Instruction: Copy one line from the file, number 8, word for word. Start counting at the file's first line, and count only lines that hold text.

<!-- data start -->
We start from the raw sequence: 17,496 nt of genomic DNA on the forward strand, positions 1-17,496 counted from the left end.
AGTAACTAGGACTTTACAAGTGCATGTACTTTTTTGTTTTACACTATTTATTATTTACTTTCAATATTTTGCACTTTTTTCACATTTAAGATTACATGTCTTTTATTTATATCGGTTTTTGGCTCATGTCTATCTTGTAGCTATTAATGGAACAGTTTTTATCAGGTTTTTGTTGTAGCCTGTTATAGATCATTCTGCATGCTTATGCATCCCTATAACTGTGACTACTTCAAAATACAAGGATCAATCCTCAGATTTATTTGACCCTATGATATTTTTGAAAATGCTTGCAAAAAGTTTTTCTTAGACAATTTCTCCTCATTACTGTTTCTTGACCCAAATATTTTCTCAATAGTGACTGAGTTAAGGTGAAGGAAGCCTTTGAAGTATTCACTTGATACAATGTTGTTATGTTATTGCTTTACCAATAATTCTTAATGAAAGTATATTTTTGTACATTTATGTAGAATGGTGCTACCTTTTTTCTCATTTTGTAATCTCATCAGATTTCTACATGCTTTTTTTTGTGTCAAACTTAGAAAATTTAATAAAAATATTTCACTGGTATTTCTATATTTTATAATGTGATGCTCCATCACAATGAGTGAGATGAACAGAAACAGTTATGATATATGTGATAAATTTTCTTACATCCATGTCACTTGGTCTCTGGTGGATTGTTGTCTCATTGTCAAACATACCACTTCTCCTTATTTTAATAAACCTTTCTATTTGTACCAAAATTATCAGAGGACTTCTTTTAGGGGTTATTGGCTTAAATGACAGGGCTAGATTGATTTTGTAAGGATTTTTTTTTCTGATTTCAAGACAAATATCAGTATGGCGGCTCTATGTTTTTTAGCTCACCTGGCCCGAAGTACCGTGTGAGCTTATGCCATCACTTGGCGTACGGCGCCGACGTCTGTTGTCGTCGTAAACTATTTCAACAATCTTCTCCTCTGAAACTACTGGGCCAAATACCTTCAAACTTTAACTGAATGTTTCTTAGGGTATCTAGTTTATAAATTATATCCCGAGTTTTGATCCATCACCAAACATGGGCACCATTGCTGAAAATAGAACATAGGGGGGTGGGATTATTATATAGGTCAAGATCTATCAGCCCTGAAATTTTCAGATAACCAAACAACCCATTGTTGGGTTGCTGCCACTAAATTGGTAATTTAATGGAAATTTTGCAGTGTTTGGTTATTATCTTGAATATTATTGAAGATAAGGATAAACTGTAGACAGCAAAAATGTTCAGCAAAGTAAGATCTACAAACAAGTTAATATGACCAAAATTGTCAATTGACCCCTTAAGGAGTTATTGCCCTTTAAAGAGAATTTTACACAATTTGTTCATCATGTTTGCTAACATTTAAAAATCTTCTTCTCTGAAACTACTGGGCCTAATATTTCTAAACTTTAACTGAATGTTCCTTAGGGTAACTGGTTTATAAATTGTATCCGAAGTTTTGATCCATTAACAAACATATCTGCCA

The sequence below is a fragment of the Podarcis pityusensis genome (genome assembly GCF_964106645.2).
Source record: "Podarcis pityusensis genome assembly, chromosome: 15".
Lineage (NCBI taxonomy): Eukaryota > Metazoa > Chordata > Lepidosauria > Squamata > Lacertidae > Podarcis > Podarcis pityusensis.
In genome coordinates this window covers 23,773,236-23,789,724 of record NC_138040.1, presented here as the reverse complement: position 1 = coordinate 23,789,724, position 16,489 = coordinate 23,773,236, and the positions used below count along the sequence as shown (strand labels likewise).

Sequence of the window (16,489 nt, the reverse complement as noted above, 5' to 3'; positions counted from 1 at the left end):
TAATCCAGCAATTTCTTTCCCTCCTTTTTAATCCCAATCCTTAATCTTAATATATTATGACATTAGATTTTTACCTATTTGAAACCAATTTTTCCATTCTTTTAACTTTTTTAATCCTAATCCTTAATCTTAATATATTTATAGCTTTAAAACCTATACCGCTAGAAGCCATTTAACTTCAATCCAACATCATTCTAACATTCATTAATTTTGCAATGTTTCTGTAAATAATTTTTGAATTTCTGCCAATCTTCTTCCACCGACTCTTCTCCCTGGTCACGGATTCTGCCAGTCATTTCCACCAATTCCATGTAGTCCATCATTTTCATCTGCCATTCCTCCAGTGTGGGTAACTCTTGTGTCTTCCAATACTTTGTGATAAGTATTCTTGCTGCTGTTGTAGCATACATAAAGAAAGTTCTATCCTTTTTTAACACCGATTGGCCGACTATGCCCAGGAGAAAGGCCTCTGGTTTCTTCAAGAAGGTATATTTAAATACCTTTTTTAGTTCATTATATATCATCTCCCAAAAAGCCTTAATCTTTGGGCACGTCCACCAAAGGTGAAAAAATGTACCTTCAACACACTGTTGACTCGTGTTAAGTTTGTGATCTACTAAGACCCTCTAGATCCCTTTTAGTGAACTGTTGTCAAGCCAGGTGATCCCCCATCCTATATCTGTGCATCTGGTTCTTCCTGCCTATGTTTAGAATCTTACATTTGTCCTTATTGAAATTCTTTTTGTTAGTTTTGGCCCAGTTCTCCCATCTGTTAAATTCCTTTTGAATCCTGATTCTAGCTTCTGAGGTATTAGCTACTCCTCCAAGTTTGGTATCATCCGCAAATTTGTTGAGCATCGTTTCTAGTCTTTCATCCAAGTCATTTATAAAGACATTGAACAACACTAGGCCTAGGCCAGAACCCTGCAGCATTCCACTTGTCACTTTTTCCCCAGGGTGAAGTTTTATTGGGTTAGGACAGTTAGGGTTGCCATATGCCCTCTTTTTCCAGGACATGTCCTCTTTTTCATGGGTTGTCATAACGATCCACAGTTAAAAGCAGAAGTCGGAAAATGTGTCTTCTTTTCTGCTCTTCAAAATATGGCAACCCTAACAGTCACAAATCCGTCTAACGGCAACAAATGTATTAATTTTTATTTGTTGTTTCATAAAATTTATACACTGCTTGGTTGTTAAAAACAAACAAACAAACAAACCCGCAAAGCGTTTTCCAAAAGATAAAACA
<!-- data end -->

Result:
TAATCCAGCAATTTCTTTCCCTCCTTTTTAATCCCAATCCTTAATCTTAATATATTATGACATTAGATTTTTACCTATTTGAAACCAATTTTTCCATTCTTTTAACTTTTTTAATCCTAATCCTTAATCTTAATATATTTATAGCTTTAAAACCTATACCGCTAGAAGCCATTTAACTTCAATCCAACATCATTCTAACATTCATTAATTTTGCAATGTTTCTGTAAATAATTTTTGAATTTCTGCCAATCTTCTTCCACCGACTCTTCTCCCTGGTCACGGATTCTGCCAGTCATTTCCACCAATTCCATGTAGTCCATCATTTTCATCTGCCATTCCTCCAGTGTGGGTAACTCTTGTGTCTTCCAATACTTTGTGATAAGTATTCTTGCTGCTGTTGTAGCATACATAAAGAAAGTTCTATCCTTTTTTAACACCGATTGGCCGACTATGCCCAGGAGAAAGGCCTCTGGTTTCTTCAAGAAGGTATATTTAAATACCTTTTTTAGTTCATTATATATCATCTCCCAAAAAGCCTTAATCTTTGGGCACGTCCACCAAAGGTGAAAAAATGTACCTTCAACACACTGTTGACTCGTGTTAAGTTTGTGATCTACTAAGACCCTCTAGATCCCTTTTAGTGAACTGTTGTCAAGCCAGGTGATCCCCCATCCTATATCTGTGCATCTGGTTCTTCCTGCCTATGTTTAGAATCTTACATTTGTCCTTATTGAAATTCTTTTTGTTAGTTTTGGCCCAGTTCTCCCATCTGTTAAATTCCTTTTGAATCCTGATTCTAGCTTCTGAGGTATTAGCTACTCCTCCAAGTTTGGTATCATCCGCAAATTTGTTGAGCATCGTTTCTAGTCTTTCATCCAAGTCATTTATAAAGACATTGAACAACACTAGGCCTAGGCCAGAACCCTGCAGCATTCCACTTGTCACTTTTTCCCCAGGGTGAAGTTTTATTGGGTTAGGACAGTTAGGGTTGCCATATGCCCTCTTTTTCCAGGACATGTCCTCTTTTTCATGGGTTGTCATAACGATCCACAGTTAAAAGCAGAAGTCGGAAAATGTGTCTTCTTTTCTGCTCTTCAAAATATGGCAACCCTAACAGTCACAAATCCGTCTAACGGCAACAAATGTATTAATTTTTATTTGTTGTTTCATAAAATTTATACACTGCTTGGTTGTTAAAAACAAACAAACAAACAAACCCGCAAAGCGTTTTCCAAAAGATAAAACA